A screen displays simulated telemetry data on the console for the Booster Systems Engineer, the first position on the first row known as "The Trench", inside the Apollo mission control room. June 17, 2019, in Houston. (AP Photo/Michael Wyke)
The console for Booster Systems Engineer, the first position on the first row known as
The console for Booster Systems Engineer, the first position on the first row known as "The Trench," has an overview of the Display and Projection screens as workers continue restoring the Apollo mission control room to replicate the Apollo mission era 50 years ago at the NASA Johnson Space Center Monday, June 17, 2019, in Houston. The screens are displaying, from left, spacecraft telemetry data, the position of astronauts in relation to Lunar Lander while on the moon and the position of the Command Module as it orbits the moon. (AP Photo/Michael Wyke)
A wall screen shows a lunar map and the simulated position of the Command Module, in red, as it would orbit the moon inside the mission control room being restored to replicate the Apollo mission era, Monday, June 17, 2019, in Houston. (AP Photo/Michael Wyke)
A wall screen shows a lunar map and the simulated position of the Command Module, in red, as it would orbit the moon inside the mission control room being restored to replicate the Apollo mission era, Monday, June 17, 2019, in Houston. (AP Photo/Michael Wyke)
Gene Kranz, aerospace engineer, fighter pilot, an Apollo-era flight director and later director of NASA flight operations, sits at the console where he worked during the Gemini and Apollo missions at the NASA Johnson Space Center Monday, June 17, 2019, in Houston.
Gene Kranz, aerospace engineer, fighter pilot, an Apollo-era flight director and later director of NASA flight operations, sits at the console where he worked during the Gemini and Apollo missions at the NASA Johnson Space Center Monday, June 17, 2019, in Houston. "The impact is incredible," Kranz, 85, said. With all the vacated seats, the room reminded him of a shift change when flight controllers would hit the restroom. "So this room is now empty and it's soon going to be filled and all of a sudden, the energy that this room possesses is going to start enveloping the environment here." (AP Photo/Michael Wyke)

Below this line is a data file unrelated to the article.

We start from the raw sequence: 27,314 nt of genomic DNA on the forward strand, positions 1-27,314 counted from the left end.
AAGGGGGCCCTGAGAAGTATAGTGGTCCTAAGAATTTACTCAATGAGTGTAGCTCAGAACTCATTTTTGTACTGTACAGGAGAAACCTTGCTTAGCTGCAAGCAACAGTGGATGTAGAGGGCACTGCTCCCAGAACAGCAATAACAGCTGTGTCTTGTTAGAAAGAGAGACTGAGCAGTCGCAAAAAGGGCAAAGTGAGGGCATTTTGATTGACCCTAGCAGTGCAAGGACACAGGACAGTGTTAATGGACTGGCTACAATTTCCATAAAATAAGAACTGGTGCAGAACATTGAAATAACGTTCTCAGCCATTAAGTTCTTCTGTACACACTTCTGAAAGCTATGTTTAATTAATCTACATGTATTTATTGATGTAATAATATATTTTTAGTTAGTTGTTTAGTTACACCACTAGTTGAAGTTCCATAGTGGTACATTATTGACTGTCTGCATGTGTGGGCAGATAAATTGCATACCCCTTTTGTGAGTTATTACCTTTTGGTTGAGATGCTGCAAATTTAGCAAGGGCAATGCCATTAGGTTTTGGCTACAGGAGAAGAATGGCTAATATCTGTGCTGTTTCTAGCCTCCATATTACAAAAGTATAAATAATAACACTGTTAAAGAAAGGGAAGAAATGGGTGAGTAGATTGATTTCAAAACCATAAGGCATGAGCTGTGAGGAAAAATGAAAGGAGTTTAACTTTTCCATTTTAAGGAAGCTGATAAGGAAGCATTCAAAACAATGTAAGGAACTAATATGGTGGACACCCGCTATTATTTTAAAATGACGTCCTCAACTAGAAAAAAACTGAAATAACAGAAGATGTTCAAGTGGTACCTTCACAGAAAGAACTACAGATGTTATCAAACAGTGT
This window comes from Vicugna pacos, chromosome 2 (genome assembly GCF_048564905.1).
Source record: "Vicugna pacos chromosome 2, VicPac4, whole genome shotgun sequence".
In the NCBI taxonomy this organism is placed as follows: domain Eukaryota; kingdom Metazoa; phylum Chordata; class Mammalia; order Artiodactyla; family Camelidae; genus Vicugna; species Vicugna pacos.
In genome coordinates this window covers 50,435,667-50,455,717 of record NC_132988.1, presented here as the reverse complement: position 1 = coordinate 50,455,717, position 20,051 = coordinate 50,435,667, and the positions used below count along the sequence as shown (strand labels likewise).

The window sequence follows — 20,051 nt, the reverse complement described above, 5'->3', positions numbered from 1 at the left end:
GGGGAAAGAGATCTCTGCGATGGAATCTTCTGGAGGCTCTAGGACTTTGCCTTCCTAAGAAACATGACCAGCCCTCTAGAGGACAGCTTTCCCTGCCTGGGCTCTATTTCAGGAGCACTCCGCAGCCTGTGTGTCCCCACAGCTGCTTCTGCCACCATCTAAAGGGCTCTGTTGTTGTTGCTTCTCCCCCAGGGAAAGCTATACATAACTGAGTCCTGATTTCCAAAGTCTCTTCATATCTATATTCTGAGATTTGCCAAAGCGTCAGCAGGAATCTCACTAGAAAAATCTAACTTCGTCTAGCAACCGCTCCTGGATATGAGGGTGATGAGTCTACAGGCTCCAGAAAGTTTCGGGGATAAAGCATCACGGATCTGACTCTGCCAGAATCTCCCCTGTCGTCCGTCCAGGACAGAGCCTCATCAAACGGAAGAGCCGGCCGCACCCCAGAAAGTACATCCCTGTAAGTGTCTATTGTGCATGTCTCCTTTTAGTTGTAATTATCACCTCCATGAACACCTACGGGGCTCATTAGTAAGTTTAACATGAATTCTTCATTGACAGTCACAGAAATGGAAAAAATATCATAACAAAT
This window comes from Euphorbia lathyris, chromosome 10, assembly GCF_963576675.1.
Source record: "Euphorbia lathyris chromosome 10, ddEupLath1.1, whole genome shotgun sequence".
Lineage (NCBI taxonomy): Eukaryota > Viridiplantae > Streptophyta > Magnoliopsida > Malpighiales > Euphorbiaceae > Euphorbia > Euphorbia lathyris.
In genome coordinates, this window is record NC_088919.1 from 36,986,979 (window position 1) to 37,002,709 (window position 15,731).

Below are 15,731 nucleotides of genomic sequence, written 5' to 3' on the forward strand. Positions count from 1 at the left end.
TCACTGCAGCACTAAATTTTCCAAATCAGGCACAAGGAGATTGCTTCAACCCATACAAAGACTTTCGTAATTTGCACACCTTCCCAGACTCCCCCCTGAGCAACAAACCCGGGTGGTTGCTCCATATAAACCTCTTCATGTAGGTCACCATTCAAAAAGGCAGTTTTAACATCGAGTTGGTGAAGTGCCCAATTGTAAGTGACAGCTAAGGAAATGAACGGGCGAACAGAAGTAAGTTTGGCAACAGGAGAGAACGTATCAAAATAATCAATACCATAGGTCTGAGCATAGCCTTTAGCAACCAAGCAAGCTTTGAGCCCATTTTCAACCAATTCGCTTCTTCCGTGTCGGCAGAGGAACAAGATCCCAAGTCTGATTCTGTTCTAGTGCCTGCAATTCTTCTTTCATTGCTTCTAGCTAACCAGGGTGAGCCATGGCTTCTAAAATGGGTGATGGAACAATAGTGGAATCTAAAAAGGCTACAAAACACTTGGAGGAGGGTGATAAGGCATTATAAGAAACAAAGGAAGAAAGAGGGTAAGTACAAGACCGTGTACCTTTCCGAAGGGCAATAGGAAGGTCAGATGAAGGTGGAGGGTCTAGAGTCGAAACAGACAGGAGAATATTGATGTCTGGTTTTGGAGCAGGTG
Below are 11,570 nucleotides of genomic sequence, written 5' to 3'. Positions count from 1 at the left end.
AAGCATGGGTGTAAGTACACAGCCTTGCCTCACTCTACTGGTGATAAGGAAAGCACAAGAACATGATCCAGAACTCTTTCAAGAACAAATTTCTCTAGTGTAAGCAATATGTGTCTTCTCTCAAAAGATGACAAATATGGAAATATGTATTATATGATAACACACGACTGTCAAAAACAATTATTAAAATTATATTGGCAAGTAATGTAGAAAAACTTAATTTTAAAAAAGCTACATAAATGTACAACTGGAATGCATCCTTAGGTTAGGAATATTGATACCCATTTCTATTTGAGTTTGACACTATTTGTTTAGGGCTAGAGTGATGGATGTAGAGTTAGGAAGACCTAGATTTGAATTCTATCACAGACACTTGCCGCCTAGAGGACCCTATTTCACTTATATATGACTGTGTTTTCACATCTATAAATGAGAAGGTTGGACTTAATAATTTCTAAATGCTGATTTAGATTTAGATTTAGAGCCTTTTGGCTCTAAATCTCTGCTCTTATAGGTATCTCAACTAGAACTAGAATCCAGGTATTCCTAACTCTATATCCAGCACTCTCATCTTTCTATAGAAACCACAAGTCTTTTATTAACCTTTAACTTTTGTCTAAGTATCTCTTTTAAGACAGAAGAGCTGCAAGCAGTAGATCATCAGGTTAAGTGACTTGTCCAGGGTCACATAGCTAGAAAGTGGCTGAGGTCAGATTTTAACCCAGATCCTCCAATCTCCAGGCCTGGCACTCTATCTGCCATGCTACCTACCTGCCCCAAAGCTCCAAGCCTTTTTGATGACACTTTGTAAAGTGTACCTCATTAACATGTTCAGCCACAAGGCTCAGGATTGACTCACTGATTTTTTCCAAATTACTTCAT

Gene Kranz leans on a console near the one where he worked in the mission control room at the NASA Johnson Space Center Monday, June 17, 2019, in Houston. (AP Photo/Michael Wyke)
Gene Kranz leans on a console near the one where he worked in the mission control room at the NASA Johnson Space Center Monday, June 17, 2019, in Houston. (AP Photo/Michael Wyke)
Historic Preservation Officer Sandra Tetley, left, talks with Delaney Harris-Finch, center, with Stern and Bucek Architects and Sonya Yungeberg, right, president of Ayuda Companies, as they discuss details inside the mission control room being restored to the Apollo mission era, Monday, June 17, 2019, in Houston. (AP Photo/Michael Wyke)
Historic Preservation Officer Sandra Tetley, left, talks with Delaney Harris-Finch, center, with Stern and Bucek Architects and Sonya Yungeberg, right, president of Ayuda Companies, as they discuss details inside the mission control room being restored to the Apollo mission era, Monday, June 17, 2019, in Houston. (AP Photo/Michael Wyke)
The Mission Operations Control Room (MOCR) in the Mission Control Center (MCC), Building 30, during the Apollo 11 lunar extravehicular activity (EVA). The television monitor shows astronauts Neil A. Armstrong and Edwin E. Aldrin Jr. on the surface of the moon. July 20, 1969. (NASA via AP)
The Mission Operations Control Room (MOCR) in the Mission Control Center (MCC), Building 30, during the Apollo 11 lunar extravehicular activity (EVA). The television monitor shows astronauts Neil A. Armstrong and Edwin E. Aldrin Jr. on the surface of the moon. July 20, 1969. (NASA via AP)